It's been 110 years this week since explorer Sir Ernest Shackleton planted the British Flag 97 nautical miles from the South Pole on the second of three expeditions he led to the Antarctic.

To push on to the Pole would have meant certain death and the four men on the expedition were lucky to return alive.

Now more than a century on, the Shackleton exhibition Antarctic Witness is coming to Clydebank.

From January 29 to March 23 photographs of Shackleton's Imperial Trans-Antarctic Expedition of 1914-16, his third and most well known expedition to the Antarctic, will go on show at Clydebank Museum and Art Gallery in the Town Hall.

Taken by Frank Hurley, the pictures chart an extraordinary journey on board the ill-fated Endurance and through the Antarctic landscape.

The vessel was trapped in ice off the Caird coast and drifted for 10 months before being crushed in the pack ice and sinking.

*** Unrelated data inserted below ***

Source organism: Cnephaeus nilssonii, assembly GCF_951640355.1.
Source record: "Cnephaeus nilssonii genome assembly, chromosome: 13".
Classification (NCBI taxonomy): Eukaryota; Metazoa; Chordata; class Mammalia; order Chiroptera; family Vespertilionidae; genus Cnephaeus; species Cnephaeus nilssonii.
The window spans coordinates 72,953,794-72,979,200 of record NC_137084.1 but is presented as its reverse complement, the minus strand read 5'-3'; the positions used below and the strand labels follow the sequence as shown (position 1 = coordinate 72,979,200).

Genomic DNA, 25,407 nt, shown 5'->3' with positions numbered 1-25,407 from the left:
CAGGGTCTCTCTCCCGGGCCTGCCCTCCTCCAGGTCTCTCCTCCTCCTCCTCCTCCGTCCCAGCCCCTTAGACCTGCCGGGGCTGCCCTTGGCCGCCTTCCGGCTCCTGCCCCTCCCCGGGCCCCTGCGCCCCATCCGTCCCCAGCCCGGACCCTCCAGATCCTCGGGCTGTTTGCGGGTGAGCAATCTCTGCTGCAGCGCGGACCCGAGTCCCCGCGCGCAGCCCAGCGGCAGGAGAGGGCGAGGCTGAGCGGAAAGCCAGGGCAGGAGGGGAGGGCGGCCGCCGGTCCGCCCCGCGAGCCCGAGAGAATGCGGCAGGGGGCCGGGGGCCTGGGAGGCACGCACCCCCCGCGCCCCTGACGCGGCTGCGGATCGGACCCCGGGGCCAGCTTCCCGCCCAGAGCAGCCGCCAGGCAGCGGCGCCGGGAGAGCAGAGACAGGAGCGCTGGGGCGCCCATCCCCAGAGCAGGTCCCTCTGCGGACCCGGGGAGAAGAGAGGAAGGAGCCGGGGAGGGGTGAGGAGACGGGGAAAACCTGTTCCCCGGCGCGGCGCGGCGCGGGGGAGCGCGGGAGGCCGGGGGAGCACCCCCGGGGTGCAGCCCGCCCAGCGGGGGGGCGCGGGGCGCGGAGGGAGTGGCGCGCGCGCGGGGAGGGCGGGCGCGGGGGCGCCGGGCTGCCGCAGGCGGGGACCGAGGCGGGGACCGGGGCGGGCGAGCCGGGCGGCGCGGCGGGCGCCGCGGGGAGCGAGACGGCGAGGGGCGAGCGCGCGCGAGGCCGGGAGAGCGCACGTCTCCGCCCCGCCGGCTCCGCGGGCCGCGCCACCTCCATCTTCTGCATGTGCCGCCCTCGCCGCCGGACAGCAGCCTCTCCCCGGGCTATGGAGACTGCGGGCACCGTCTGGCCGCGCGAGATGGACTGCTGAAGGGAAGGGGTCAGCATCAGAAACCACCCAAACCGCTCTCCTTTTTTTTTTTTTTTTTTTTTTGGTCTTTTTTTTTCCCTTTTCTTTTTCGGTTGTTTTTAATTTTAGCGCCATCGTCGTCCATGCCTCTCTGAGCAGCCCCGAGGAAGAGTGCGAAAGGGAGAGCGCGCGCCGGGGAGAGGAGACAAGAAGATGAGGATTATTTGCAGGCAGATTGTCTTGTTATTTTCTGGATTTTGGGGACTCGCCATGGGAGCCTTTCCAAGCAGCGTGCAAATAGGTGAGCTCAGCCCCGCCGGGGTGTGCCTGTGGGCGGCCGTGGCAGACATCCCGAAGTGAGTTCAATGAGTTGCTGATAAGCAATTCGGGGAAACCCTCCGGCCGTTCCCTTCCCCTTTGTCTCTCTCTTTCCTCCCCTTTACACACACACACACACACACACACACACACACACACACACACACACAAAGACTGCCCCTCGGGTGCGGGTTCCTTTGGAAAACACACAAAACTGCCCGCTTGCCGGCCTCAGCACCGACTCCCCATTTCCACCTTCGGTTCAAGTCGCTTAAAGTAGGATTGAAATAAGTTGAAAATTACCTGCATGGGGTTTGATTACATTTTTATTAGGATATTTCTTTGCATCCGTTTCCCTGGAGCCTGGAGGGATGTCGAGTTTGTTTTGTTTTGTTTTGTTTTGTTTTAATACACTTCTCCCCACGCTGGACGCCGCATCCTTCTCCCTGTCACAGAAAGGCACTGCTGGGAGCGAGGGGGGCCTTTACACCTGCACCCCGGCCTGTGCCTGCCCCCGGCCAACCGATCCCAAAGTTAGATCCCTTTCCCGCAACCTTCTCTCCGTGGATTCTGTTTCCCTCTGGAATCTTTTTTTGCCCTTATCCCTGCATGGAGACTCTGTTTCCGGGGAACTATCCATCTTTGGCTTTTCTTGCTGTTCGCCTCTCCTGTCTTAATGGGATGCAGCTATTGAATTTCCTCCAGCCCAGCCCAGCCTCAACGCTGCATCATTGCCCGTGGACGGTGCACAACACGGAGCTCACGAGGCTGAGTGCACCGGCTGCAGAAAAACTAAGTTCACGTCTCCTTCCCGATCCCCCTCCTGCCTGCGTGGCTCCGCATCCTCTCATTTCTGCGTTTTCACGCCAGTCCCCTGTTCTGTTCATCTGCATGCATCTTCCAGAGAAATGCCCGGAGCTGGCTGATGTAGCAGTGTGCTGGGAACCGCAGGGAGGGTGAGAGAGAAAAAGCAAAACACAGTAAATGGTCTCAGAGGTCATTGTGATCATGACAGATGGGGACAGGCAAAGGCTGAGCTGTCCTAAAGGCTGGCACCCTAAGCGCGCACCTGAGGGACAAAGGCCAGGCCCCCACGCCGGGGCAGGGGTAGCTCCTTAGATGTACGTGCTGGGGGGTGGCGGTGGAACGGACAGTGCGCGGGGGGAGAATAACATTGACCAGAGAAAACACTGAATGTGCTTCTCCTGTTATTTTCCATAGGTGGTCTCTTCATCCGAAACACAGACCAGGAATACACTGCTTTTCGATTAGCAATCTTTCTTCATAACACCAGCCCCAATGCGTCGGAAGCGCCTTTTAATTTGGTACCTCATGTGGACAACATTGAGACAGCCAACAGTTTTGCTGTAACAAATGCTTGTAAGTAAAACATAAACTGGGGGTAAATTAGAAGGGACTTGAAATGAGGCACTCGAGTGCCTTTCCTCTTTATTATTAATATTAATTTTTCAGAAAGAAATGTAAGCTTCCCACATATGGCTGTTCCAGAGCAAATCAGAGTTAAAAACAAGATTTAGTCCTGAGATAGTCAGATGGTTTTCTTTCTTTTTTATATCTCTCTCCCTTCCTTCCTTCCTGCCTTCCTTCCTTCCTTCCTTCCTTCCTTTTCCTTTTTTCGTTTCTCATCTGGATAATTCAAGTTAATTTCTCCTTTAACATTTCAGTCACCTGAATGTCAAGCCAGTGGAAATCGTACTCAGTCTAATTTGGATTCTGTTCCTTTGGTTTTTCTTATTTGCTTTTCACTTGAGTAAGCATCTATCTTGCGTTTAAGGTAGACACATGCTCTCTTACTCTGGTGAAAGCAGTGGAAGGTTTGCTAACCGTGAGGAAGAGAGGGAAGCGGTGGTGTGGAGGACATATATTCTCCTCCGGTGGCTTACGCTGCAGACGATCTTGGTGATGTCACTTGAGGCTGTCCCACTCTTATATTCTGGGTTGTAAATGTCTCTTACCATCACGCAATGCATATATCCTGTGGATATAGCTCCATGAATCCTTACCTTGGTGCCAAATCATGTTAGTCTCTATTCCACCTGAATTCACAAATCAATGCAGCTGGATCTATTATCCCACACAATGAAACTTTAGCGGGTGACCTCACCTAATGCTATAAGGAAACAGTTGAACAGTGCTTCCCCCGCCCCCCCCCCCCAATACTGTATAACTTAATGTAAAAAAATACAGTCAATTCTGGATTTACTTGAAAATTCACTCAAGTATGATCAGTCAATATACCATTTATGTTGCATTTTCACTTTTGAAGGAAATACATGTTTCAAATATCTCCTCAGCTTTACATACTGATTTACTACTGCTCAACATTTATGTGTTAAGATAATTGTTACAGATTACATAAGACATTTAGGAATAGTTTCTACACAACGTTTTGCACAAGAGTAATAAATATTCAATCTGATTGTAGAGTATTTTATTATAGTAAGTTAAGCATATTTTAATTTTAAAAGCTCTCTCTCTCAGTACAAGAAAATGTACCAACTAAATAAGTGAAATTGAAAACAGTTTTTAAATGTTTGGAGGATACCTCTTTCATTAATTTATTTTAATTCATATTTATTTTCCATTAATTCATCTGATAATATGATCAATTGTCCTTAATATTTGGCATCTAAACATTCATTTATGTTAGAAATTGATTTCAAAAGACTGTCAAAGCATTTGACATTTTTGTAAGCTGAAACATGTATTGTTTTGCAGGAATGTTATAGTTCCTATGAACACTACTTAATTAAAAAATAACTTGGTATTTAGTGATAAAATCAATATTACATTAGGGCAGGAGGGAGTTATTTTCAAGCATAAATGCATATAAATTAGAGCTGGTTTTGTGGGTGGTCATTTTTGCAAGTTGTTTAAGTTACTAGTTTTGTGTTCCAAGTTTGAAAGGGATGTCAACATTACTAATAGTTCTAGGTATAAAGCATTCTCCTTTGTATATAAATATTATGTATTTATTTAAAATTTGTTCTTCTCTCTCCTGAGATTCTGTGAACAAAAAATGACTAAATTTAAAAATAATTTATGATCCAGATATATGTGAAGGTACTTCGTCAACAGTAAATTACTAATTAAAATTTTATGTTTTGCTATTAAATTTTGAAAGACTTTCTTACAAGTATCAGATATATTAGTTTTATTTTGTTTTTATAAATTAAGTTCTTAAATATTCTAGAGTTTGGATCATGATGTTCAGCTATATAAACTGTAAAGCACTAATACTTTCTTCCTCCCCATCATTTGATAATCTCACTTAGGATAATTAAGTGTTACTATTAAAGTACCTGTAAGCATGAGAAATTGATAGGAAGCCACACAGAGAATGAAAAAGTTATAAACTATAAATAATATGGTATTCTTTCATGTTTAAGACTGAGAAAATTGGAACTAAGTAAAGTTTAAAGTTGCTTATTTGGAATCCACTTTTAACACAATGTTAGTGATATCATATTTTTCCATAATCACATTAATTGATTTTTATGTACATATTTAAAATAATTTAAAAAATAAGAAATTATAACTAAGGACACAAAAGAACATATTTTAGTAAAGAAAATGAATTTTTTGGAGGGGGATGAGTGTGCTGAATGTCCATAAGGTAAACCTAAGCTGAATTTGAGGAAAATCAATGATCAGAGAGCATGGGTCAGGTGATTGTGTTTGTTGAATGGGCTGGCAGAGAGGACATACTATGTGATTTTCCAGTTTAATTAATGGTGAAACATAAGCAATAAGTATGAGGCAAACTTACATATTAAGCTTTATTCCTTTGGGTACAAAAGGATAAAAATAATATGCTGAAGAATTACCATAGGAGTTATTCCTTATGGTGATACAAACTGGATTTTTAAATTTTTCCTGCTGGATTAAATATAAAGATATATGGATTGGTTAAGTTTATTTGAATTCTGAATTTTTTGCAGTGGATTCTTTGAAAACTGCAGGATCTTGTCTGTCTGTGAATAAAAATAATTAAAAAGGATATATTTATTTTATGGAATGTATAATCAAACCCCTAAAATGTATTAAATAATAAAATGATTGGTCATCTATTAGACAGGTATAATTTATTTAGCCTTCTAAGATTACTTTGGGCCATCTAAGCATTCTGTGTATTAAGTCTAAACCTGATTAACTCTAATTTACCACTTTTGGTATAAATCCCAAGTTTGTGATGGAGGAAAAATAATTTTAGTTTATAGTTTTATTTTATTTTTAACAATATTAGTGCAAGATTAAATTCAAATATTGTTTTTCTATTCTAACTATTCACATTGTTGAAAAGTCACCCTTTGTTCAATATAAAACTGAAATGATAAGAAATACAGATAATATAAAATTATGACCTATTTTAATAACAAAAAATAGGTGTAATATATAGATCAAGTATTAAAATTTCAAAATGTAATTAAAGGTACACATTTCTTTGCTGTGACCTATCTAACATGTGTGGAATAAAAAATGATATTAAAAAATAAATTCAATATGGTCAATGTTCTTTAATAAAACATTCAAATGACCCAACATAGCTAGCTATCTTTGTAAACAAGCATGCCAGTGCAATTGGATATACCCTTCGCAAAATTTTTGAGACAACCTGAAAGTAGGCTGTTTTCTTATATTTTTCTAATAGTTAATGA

Having abandoned the ship, Shackleton and the crew spent months camping on an ice floe, before setting off in their three small lifeboats and eventually reaching the inhospitable Elephant Island.

Shackleton and five men then went to find help, spending 16 days crossing 1,300 km of ocean in a small boat before reaching the island of South Georgia and trekking to a whaling station.

The remaining crew were later rescued.

A spokeswoman for West Dunbartonshire Council said the photographs "will offer visitors a unique insight into his experience".

She added: "It is great to see yet another great exhibition coming to Clydebank so soon after hosting Tom McKendrick’s Soldiers."

Soldiers ran from November 6 until January 12 to mark the centenary of the end of the First World War and included portraits by artist McKendrick of servicemen and women who have taken pride in serving their country.